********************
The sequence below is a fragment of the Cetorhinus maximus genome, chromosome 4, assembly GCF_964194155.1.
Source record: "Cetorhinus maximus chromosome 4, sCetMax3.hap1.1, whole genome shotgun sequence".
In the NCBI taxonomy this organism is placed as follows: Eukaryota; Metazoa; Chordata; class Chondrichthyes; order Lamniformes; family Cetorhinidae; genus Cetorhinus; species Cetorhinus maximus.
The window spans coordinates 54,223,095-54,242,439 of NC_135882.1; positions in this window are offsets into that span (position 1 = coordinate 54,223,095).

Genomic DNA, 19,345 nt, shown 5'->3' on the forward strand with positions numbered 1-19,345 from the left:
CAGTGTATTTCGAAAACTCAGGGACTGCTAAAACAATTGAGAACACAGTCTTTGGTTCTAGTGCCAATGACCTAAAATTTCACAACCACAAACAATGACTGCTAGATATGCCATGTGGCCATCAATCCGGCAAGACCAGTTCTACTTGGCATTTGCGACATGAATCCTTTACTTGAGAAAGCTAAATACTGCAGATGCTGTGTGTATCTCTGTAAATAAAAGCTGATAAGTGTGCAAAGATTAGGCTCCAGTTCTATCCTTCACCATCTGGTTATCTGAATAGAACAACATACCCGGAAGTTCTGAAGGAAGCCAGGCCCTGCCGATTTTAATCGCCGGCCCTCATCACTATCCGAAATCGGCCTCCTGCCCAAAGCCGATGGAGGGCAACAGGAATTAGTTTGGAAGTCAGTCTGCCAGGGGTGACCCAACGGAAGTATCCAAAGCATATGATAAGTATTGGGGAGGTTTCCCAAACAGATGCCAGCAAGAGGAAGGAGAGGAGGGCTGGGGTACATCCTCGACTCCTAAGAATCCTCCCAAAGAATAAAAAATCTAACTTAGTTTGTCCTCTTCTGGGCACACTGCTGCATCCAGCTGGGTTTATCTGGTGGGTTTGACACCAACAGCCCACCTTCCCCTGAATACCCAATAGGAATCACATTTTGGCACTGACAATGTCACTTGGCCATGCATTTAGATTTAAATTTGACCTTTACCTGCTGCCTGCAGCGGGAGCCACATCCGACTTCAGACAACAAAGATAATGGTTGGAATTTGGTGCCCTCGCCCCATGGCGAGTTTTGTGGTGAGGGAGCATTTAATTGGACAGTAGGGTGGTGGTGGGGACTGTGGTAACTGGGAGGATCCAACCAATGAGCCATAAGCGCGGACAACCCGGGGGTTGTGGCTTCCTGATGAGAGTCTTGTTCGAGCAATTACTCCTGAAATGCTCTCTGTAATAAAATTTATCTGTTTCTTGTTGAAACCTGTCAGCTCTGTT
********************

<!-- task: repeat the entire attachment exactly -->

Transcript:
The sequence below is a fragment of the Cetorhinus maximus genome, chromosome 4, assembly GCF_964194155.1.
Source record: "Cetorhinus maximus chromosome 4, sCetMax3.hap1.1, whole genome shotgun sequence".
In the NCBI taxonomy this organism is placed as follows: Eukaryota; Metazoa; Chordata; class Chondrichthyes; order Lamniformes; family Cetorhinidae; genus Cetorhinus; species Cetorhinus maximus.
The window spans coordinates 54,223,095-54,242,439 of NC_135882.1; positions in this window are offsets into that span (position 1 = coordinate 54,223,095).

Genomic DNA, 19,345 nt, shown 5'->3' on the forward strand with positions numbered 1-19,345 from the left:
CAGTGTATTTCGAAAACTCAGGGACTGCTAAAACAATTGAGAACACAGTCTTTGGTTCTAGTGCCAATGACCTAAAATTTCACAACCACAAACAATGACTGCTAGATATGCCATGTGGCCATCAATCCGGCAAGACCAGTTCTACTTGGCATTTGCGACATGAATCCTTTACTTGAGAAAGCTAAATACTGCAGATGCTGTGTGTATCTCTGTAAATAAAAGCTGATAAGTGTGCAAAGATTAGGCTCCAGTTCTATCCTTCACCATCTGGTTATCTGAATAGAACAACATACCCGGAAGTTCTGAAGGAAGCCAGGCCCTGCCGATTTTAATCGCCGGCCCTCATCACTATCCGAAATCGGCCTCCTGCCCAAAGCCGATGGAGGGCAACAGGAATTAGTTTGGAAGTCAGTCTGCCAGGGGTGACCCAACGGAAGTATCCAAAGCATATGATAAGTATTGGGGAGGTTTCCCAAACAGATGCCAGCAAGAGGAAGGAGAGGAGGGCTGGGGTACATCCTCGACTCCTAAGAATCCTCCCAAAGAATAAAAAATCTAACTTAGTTTGTCCTCTTCTGGGCACACTGCTGCATCCAGCTGGGTTTATCTGGTGGGTTTGACACCAACAGCCCACCTTCCCCTGAATACCCAATAGGAATCACATTTTGGCACTGACAATGTCACTTGGCCATGCATTTAGATTTAAATTTGACCTTTACCTGCTGCCTGCAGCGGGAGCCACATCCGACTTCAGACAACAAAGATAATGGTTGGAATTTGGTGCCCTCGCCCCATGGCGAGTTTTGTGGTGAGGGAGCATTTAATTGGACAGTAGGGTGGTGGTGGGGACTGTGGTAACTGGGAGGATCCAACCAATGAGCCATAAGCGCGGACAACCCGGGGGTTGTGGCTTCCTGATGAGAGTCTTGTTCGAGCAATTACTCCTGAAATGCTCTCTGTAATAAAATTTATCTGTTTCTTGTTGAAACCTGTCAGCTCTGTT